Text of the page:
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Breakfast is often called the most important meal of the day, because it’s the first opportunity to fuel your body for the day ahead after a long night’s fast. It’s also the first chance to begin meeting your daily nutrient needs. An easy-to-prepare, go-to breakfast increases the likelihood that you’ll find time to fuel your body in the morning. So, ready-to-eat breakfast cereals are an ideal option for healthy, convenient breakfasts. And food manufacturers have taken it up a notch in recent years by developing cereals marketed as “healthy,” which are packed with whole grains, nuts, seeds, and fruits. But is cereal healthy enough to eat on a regular basis?
There are a few important key factors to be aware of when making your cereal selection. Grain is the main ingredient in all cereals, and choosing whole grains will maximize your fiber intake. Another common ingredient in many cereals is added sugar. Compare your Nutrition Facts labels to identify those with the least amount of added sugars. Remember, four grams of sugar is equal to one teaspoon. A sprinkle of fresh or dried fruit is a healthier way to sweeten up your morning meal.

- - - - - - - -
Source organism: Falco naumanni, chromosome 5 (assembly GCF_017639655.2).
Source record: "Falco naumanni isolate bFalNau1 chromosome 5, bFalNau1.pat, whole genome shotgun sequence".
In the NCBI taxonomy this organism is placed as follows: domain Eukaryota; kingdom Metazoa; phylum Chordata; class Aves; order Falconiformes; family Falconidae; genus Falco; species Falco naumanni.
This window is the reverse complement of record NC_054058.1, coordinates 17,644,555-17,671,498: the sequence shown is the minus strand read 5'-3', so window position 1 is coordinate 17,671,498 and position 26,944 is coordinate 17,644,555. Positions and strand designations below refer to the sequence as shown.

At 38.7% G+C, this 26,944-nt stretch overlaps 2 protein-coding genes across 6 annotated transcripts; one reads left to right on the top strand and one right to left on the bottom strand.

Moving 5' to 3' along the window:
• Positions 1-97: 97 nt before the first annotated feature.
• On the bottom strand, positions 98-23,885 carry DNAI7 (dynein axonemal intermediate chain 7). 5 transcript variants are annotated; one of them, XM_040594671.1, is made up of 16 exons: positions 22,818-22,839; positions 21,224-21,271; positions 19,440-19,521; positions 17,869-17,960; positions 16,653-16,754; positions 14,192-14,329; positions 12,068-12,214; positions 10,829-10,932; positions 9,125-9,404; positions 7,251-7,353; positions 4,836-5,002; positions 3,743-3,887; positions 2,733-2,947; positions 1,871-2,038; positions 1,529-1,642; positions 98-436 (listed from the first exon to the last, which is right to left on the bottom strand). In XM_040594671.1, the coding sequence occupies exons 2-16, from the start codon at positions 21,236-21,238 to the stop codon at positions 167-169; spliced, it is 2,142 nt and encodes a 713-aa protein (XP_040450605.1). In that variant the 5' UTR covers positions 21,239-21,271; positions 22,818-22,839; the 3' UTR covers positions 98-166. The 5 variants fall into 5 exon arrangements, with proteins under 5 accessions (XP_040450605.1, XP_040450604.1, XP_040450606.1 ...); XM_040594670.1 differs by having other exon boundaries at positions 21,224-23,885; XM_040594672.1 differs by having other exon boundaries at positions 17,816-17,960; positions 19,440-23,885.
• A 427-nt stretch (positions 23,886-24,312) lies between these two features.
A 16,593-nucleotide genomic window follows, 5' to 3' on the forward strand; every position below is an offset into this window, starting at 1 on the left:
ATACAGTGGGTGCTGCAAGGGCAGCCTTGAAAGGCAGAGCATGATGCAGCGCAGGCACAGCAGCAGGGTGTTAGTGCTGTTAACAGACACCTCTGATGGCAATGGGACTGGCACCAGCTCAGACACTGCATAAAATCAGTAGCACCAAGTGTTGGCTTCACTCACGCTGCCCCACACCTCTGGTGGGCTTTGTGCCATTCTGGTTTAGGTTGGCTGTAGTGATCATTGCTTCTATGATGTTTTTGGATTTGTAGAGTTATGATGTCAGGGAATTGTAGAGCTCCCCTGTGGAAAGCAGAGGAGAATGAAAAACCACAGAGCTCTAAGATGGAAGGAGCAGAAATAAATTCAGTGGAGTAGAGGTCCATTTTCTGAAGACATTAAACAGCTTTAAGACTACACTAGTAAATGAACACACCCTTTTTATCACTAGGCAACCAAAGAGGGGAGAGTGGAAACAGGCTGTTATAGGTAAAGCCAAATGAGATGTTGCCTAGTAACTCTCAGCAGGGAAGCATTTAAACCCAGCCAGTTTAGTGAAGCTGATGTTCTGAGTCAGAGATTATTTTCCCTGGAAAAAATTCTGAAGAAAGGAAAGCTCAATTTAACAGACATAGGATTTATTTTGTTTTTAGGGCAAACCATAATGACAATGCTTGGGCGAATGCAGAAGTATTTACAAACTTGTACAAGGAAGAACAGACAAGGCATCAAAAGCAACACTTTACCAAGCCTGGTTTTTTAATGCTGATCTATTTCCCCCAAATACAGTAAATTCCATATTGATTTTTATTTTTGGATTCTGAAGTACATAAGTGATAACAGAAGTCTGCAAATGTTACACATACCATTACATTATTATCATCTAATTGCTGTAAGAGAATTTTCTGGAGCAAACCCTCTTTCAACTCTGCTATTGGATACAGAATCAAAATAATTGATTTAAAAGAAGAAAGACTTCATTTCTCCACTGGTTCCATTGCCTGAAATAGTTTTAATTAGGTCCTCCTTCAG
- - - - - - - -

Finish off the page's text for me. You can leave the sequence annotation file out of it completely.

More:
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Is Cereal Healthy? 3 Helpful Hints
To start your day in a healthy way, check out these tips before filling your cereal bowl with so-called “healthy” cereals.
#1 Round It Out
To turn your whole-grain-based cereal into a well-rounded meal, serve it with reduced-fat milk or a calcium-fortified milk alternative. (See our post “Organic Milk vs. Regular Milk: Does It Really Matter?) Topping it with fruit and a sprinkle of nuts will also boost your nutrient intake.
#2 Whole Grain First
Ready-to-eat cereals offer a great chance to boost your whole grain intake. Scan the ingredients lists on cereal boxes to find those listing a whole grain first, including whole wheat, rolled oats, brown rice, quinoa, millet, amaranth, and sorghum.
#3 Measure It Up
Serving size varies widely between cereals—some as low as one-half cup and others as high as one and one-fourth cup. Keep in mind that if you’re eating more than one serving, you need to recalculate the nutrient content.
—Heidi McIndoo, MS, RD